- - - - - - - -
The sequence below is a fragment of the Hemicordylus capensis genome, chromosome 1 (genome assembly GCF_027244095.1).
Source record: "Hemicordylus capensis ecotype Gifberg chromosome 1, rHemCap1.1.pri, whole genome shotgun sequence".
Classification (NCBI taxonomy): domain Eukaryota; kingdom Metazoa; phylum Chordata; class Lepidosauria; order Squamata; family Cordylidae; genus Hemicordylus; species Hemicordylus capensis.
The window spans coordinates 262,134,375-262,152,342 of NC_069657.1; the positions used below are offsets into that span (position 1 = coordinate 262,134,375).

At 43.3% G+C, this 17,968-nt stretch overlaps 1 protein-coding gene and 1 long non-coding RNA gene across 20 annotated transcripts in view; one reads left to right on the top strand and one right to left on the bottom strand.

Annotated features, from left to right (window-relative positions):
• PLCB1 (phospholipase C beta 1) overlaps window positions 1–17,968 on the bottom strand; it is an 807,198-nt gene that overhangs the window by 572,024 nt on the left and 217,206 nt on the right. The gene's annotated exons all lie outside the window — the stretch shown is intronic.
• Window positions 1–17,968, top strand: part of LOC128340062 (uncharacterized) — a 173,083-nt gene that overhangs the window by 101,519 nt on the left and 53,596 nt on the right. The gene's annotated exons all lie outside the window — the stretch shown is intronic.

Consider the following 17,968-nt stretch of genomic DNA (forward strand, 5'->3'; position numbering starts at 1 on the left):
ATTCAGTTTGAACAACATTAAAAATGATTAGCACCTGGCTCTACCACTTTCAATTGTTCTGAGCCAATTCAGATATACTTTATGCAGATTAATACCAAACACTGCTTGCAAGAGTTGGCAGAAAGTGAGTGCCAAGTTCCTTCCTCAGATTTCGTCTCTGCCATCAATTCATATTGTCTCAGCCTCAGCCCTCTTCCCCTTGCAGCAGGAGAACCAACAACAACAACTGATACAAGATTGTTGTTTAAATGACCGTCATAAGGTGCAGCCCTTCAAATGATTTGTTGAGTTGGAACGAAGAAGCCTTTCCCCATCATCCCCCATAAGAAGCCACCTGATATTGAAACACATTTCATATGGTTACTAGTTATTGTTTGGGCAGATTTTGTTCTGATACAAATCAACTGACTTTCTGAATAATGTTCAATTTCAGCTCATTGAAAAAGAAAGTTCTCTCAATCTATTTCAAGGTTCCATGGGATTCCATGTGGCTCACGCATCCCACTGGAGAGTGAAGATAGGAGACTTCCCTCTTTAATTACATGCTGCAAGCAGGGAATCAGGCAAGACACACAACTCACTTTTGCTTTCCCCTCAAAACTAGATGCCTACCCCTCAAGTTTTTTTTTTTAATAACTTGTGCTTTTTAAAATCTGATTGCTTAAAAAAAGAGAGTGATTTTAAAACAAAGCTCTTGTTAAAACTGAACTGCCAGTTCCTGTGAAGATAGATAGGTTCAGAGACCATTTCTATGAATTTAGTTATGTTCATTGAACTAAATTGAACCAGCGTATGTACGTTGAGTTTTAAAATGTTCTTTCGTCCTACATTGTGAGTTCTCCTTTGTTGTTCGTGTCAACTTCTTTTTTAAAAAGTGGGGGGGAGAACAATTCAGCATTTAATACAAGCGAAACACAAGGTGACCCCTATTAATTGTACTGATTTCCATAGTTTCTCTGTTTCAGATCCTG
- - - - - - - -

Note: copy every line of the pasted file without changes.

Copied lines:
The sequence below is a fragment of the Hemicordylus capensis genome, chromosome 1 (genome assembly GCF_027244095.1).
Source record: "Hemicordylus capensis ecotype Gifberg chromosome 1, rHemCap1.1.pri, whole genome shotgun sequence".
Classification (NCBI taxonomy): domain Eukaryota; kingdom Metazoa; phylum Chordata; class Lepidosauria; order Squamata; family Cordylidae; genus Hemicordylus; species Hemicordylus capensis.
The window spans coordinates 262,134,375-262,152,342 of NC_069657.1; the positions used below are offsets into that span (position 1 = coordinate 262,134,375).

At 43.3% G+C, this 17,968-nt stretch overlaps 1 protein-coding gene and 1 long non-coding RNA gene across 20 annotated transcripts in view; one reads left to right on the top strand and one right to left on the bottom strand.

Annotated features, from left to right (window-relative positions):
• PLCB1 (phospholipase C beta 1) overlaps window positions 1–17,968 on the bottom strand; it is an 807,198-nt gene that overhangs the window by 572,024 nt on the left and 217,206 nt on the right. The gene's annotated exons all lie outside the window — the stretch shown is intronic.
• Window positions 1–17,968, top strand: part of LOC128340062 (uncharacterized) — a 173,083-nt gene that overhangs the window by 101,519 nt on the left and 53,596 nt on the right. The gene's annotated exons all lie outside the window — the stretch shown is intronic.

Consider the following 17,968-nt stretch of genomic DNA (forward strand, 5'->3'; position numbering starts at 1 on the left):
ATTCAGTTTGAACAACATTAAAAATGATTAGCACCTGGCTCTACCACTTTCAATTGTTCTGAGCCAATTCAGATATACTTTATGCAGATTAATACCAAACACTGCTTGCAAGAGTTGGCAGAAAGTGAGTGCCAAGTTCCTTCCTCAGATTTCGTCTCTGCCATCAATTCATATTGTCTCAGCCTCAGCCCTCTTCCCCTTGCAGCAGGAGAACCAACAACAACAACTGATACAAGATTGTTGTTTAAATGACCGTCATAAGGTGCAGCCCTTCAAATGATTTGTTGAGTTGGAACGAAGAAGCCTTTCCCCATCATCCCCCATAAGAAGCCACCTGATATTGAAACACATTTCATATGGTTACTAGTTATTGTTTGGGCAGATTTTGTTCTGATACAAATCAACTGACTTTCTGAATAATGTTCAATTTCAGCTCATTGAAAAAGAAAGTTCTCTCAATCTATTTCAAGGTTCCATGGGATTCCATGTGGCTCACGCATCCCACTGGAGAGTGAAGATAGGAGACTTCCCTCTTTAATTACATGCTGCAAGCAGGGAATCAGGCAAGACACACAACTCACTTTTGCTTTCCCCTCAAAACTAGATGCCTACCCCTCAAGTTTTTTTTTTTAATAACTTGTGCTTTTTAAAATCTGATTGCTTAAAAAAAGAGAGTGATTTTAAAACAAAGCTCTTGTTAAAACTGAACTGCCAGTTCCTGTGAAGATAGATAGGTTCAGAGACCATTTCTATGAATTTAGTTATGTTCATTGAACTAAATTGAACCAGCGTATGTACGTTGAGTTTTAAAATGTTCTTTCGTCCTACATTGTGAGTTCTCCTTTGTTGTTCGTGTCAACTTCTTTTTTAAAAAGTGGGGGGGAGAACAATTCAGCATTTAATACAAGCGAAACACAAGGTGACCCCTATTAATTGTACTGATTTCCATAGTTTCTCTGTTTCAGATCCTG